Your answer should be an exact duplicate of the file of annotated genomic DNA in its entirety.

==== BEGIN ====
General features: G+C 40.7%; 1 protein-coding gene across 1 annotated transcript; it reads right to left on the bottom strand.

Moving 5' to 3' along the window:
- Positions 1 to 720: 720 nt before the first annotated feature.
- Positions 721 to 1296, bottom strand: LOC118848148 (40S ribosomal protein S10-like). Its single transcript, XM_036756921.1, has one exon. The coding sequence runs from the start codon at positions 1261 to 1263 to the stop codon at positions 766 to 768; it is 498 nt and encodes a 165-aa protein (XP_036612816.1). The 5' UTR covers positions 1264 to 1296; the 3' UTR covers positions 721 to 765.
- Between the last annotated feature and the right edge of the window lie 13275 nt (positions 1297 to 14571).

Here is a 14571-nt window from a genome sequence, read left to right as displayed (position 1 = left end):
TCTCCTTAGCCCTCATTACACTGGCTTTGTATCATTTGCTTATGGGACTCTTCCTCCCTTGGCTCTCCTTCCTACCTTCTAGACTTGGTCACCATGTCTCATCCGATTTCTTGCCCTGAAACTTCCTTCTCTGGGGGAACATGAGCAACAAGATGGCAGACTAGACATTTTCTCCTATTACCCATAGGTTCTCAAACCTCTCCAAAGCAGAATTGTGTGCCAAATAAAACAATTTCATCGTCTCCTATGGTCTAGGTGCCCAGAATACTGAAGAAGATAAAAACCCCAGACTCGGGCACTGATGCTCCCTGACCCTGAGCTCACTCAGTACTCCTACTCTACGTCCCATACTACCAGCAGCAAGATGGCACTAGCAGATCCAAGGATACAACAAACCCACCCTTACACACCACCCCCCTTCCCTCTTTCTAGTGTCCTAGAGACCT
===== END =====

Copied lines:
General features: G+C 40.7%; 1 protein-coding gene across 1 annotated transcript; it reads right to left on the bottom strand.

Moving 5' to 3' along the window:
- Positions 1 to 720: 720 nt before the first annotated feature.
- Positions 721 to 1296, bottom strand: LOC118848148 (40S ribosomal protein S10-like). Its single transcript, XM_036756921.1, has one exon. The coding sequence runs from the start codon at positions 1261 to 1263 to the stop codon at positions 766 to 768; it is 498 nt and encodes a 165-aa protein (XP_036612816.1). The 5' UTR covers positions 1264 to 1296; the 3' UTR covers positions 721 to 765.
- Between the last annotated feature and the right edge of the window lie 13275 nt (positions 1297 to 14571).

Here is a 14571-nt window from a genome sequence, read left to right as displayed (position 1 = left end):
TCTCCTTAGCCCTCATTACACTGGCTTTGTATCATTTGCTTATGGGACTCTTCCTCCCTTGGCTCTCCTTCCTACCTTCTAGACTTGGTCACCATGTCTCATCCGATTTCTTGCCCTGAAACTTCCTTCTCTGGGGGAACATGAGCAACAAGATGGCAGACTAGACATTTTCTCCTATTACCCATAGGTTCTCAAACCTCTCCAAAGCAGAATTGTGTGCCAAATAAAACAATTTCATCGTCTCCTATGGTCTAGGTGCCCAGAATACTGAAGAAGATAAAAACCCCAGACTCGGGCACTGATGCTCCCTGACCCTGAGCTCACTCAGTACTCCTACTCTACGTCCCATACTACCAGCAGCAAGATGGCACTAGCAGATCCAAGGATACAACAAACCCACCCTTACACACCACCCCCCTTCCCTCTTTCTAGTGTCCTAGAGACCT